Kentucky State University

Poster Title

Beneficial Insect Populations in Late Planted Sweet Corn Bordered by Native Perennial Plants and Pasture in Central Kentucky

Institution

Kentucky State University

Abstract

Prior to European settlement, native perennial plants indigenous to the United States were abundant covering entire regions of Kentucky and bordering states. Native perennials are important for ecosystem and environmental health. These plants provide habitat for wildlife including beneficial insects, also known as natural enemies. It has been demonstrated that noncrop plants such as some weeds and native perennial grasses and flowering plants planted near crop borders can enhance populations of natural enemies. The objective of this research was to identify and quantify beneficial insects in sweet corn and native perennial and pasture border rows and compare their numbers in each habitat. Research was conducted on the Kentucky State University Research and Demonstration Farm in Franklin County, Ky. Sticky traps 15 cm x 15 cm were set in sweet corn and native perennial and pasture border rows to compare diversity and abundance of insects. Native perennial border rows contained 16 species of plants. There were five grasses and eleven species of flowering plants. Pasture borders were a mixture of grasses and broad leaf weeds. Traps were collected and analyzed for 9 weeks. Insects were identified to family and species when possible. Big eyed bugs (Geocoris sp.), syrphid flies (Syrphidae), lady beetles (Coccinellidae), green lacewings (Chrysoperla sp.), and minute pirate bugs (Orius insidiosus) were the most abundant insects caught. Results indicated that this research should continue for several more growing seasons to determine if age and maturity of the border plots influence beneficial insect numbers.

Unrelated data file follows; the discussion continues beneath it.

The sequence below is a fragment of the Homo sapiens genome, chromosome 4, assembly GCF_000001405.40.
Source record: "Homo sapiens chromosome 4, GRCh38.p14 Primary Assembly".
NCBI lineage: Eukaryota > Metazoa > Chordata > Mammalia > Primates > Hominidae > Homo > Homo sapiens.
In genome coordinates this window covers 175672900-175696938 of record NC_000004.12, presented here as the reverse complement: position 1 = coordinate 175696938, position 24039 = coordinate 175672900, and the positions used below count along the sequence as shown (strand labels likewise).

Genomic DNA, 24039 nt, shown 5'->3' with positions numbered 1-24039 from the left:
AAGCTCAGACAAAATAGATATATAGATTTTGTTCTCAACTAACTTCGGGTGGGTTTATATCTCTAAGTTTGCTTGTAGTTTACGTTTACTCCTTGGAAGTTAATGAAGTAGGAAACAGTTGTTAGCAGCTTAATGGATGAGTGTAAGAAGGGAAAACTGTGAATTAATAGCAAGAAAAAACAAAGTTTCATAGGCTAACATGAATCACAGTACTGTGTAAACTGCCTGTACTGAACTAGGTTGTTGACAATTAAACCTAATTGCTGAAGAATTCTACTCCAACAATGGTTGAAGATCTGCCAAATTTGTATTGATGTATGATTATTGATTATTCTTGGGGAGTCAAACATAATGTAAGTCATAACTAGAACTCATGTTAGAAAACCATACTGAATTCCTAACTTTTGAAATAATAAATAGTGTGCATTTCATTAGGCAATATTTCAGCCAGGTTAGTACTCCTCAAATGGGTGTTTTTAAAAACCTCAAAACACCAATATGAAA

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Beneficial Insect Populations in Late Planted Sweet Corn Bordered by Native Perennial Plants and Pasture in Central Kentucky

Prior to European settlement, native perennial plants indigenous to the United States were abundant covering entire regions of Kentucky and bordering states. Native perennials are important for ecosystem and environmental health. These plants provide habitat for wildlife including beneficial insects, also known as natural enemies. It has been demonstrated that noncrop plants such as some weeds and native perennial grasses and flowering plants planted near crop borders can enhance populations of natural enemies. The objective of this research was to identify and quantify beneficial insects in sweet corn and native perennial and pasture border rows and compare their numbers in each habitat. Research was conducted on the Kentucky State University Research and Demonstration Farm in Franklin County, Ky. Sticky traps 15 cm x 15 cm were set in sweet corn and native perennial and pasture border rows to compare diversity and abundance of insects. Native perennial border rows contained 16 species of plants. There were five grasses and eleven species of flowering plants. Pasture borders were a mixture of grasses and broad leaf weeds. Traps were collected and analyzed for 9 weeks. Insects were identified to family and species when possible. Big eyed bugs (Geocoris sp.), syrphid flies (Syrphidae), lady beetles (Coccinellidae), green lacewings (Chrysoperla sp.), and minute pirate bugs (Orius insidiosus) were the most abundant insects caught. Results indicated that this research should continue for several more growing seasons to determine if age and maturity of the border plots influence beneficial insect numbers.